Climate change

Q. Climate change, overexploitation, and policy measures have combinedly turned India into a water-stressed economy. Discuss.


  • Start the answer by briefly discussing about the condition of water scarcity in India.
  • Discuss the reasons for water stress in India.
  • Suggest some measures to address the problem of water scarcity.
  • Conclude Suitably.


Depletion of water resources due to overuse and decline in water supplies due to climate change is pushing India closer to the tipping point of water scarcity. Apart from these, several government policies especially pertaining to Agriculture (minimum support price), also resulted in over-exploitation of water. These factors make India a water-stressed economy.


Reasons for Water Stress in India

  • Over-exploitation of Ground Water: In India groundwater provides for over two-thirds of irrigation requirements. However, in the last four decades, about 85% of the total addition to irrigation has come from groundwater.
    • This is clearly unsustainable resulting in steep depletion of the groundwater table.
  • Policy Issues: The problem of groundwater over-exploitation gets compounded by Indian law which extends exclusive rights to landowners over groundwater.
    • More importantly, the open-ended state procurement policy of wheat & rice and subsidized electricity also contributes to the blindness harnessing of groundwater.
  • Rapid Urbanization: India is urbanizing rapidly. This implies heightened water demand from households, industry, and agriculture. Further, concretization also reduces the ground-water replenishment.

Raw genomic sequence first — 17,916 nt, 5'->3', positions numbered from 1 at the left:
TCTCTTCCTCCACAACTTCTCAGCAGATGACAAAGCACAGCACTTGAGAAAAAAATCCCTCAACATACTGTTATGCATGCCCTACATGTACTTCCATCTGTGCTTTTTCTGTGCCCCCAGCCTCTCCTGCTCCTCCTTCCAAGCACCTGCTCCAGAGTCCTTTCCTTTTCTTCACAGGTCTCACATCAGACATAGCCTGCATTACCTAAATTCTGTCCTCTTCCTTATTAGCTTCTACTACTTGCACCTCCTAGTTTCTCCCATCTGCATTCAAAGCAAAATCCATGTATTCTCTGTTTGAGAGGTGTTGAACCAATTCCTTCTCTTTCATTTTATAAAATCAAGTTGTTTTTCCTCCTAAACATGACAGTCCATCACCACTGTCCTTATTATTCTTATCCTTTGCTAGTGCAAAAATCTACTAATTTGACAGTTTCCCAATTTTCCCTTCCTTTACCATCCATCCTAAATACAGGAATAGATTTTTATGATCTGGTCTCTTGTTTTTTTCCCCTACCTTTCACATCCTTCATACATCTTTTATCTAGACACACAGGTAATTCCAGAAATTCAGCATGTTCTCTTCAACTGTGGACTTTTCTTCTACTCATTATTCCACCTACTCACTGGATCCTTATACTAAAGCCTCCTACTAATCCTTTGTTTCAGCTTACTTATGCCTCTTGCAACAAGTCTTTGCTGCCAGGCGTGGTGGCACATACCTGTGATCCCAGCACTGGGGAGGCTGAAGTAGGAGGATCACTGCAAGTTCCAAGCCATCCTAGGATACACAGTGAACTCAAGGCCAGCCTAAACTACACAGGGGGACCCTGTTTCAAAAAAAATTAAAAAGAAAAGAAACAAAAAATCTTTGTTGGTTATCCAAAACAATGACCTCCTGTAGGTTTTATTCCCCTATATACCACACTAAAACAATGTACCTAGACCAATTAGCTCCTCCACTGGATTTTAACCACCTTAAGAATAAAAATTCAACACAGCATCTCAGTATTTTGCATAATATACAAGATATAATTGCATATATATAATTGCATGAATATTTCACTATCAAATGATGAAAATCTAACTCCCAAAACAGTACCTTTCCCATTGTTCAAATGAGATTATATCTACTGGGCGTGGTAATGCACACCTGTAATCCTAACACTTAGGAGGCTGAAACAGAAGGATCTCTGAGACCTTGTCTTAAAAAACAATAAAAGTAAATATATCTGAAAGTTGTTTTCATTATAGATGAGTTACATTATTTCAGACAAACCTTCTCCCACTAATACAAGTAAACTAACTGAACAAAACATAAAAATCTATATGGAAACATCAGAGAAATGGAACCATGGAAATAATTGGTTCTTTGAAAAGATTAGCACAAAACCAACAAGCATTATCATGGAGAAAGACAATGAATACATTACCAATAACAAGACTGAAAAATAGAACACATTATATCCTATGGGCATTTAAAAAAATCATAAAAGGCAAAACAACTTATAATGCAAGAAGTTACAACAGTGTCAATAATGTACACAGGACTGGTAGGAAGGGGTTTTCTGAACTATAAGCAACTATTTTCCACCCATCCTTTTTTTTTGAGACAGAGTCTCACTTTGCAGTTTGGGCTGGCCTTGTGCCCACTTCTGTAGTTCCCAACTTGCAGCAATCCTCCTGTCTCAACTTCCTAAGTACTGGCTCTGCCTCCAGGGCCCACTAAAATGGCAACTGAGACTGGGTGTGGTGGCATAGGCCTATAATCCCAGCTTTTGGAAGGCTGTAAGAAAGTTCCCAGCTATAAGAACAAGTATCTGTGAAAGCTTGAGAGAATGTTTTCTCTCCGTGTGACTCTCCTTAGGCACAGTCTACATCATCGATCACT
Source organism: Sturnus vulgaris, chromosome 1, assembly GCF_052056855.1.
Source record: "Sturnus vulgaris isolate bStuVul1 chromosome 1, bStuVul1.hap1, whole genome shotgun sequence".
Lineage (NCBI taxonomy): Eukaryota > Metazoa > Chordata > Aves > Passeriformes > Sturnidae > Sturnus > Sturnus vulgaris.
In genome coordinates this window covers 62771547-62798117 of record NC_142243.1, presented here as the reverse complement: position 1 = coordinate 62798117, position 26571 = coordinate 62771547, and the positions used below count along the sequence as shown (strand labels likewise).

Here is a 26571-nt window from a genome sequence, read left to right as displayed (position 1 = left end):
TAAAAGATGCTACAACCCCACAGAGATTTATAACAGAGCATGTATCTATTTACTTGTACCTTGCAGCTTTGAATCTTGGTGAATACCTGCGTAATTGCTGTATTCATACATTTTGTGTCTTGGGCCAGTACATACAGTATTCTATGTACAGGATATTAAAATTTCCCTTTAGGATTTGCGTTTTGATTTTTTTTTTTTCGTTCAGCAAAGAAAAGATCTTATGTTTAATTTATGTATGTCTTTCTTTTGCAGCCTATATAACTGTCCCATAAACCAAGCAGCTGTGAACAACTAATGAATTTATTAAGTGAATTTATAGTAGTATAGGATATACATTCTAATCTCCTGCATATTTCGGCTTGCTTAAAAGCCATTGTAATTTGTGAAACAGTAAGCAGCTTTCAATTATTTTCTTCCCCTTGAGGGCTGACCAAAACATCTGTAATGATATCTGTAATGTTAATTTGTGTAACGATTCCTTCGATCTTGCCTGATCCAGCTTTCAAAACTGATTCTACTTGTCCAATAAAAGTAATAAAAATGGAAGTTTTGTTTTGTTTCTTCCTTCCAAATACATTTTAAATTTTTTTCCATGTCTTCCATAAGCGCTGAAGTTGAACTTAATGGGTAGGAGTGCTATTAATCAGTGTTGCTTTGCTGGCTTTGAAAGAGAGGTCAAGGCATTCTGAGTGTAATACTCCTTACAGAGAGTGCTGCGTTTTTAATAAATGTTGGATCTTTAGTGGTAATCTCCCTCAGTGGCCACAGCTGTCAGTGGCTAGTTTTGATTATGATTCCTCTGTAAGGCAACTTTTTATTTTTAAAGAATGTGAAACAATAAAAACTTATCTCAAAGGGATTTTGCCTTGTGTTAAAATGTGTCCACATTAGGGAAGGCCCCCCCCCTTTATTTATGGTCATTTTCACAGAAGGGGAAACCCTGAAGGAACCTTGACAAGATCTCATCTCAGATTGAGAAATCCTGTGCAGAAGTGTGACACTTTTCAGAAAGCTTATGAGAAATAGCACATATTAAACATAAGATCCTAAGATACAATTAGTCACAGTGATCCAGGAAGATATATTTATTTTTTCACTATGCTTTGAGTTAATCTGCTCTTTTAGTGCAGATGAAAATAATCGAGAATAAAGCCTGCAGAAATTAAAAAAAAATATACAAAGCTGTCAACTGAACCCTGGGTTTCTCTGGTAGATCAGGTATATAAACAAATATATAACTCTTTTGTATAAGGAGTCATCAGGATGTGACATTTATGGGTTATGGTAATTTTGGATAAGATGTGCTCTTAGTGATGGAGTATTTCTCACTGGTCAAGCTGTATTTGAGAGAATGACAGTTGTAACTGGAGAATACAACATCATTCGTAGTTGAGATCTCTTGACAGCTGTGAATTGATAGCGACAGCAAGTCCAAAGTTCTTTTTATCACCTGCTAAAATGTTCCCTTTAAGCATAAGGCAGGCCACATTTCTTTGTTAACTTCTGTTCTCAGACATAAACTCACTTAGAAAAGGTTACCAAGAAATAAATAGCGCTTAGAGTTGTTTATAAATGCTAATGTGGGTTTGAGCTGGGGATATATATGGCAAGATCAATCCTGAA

• Sub-optimal Utilization of Surface Water: Given suboptimal command area development and distribution of water in ill-maintained (and uncovered) canals, leads to the suboptimal utilization of water infrastructure and often results in heavy soil erosion and siltation.
  • Increasingly Variability in Monsoon: A recent report by the Ministry of Earth Sciences (MoES) shows a ‘significant’ drop in rainfall in Northern India over the past three decades, and rising variability in the monsoons nationwide.

Way Forward

  • Policy Intervention: River rejuvenation ought to be a policy priority of the Centre and state governments. Sustainable operations and maintenance of irrigation systems must be boosted. For example, Rainwater harvesting should be incorporated into urban planning.
  • Sustainable Agriculture: There is a need to follow conservation agriculture i.e. farming practices adapted to the requirements of crops and local conditions.
  • Decentralized Approach: There is a need for a key focus on water conservation, source sustainability, storage, and reuse wherever possible.
  • Citizen Led Solution: Need to emphasize behavioral change, differentiating of potable and non-potable water usage by the citizenry will go a long way in bringing a Jan Andolan.


For sustainable utilization of the stressed water resource, there is a need for follow-through action under the framework of cooperative federalism and citizen activism. In this context, a participatory approach is needed in water governance.

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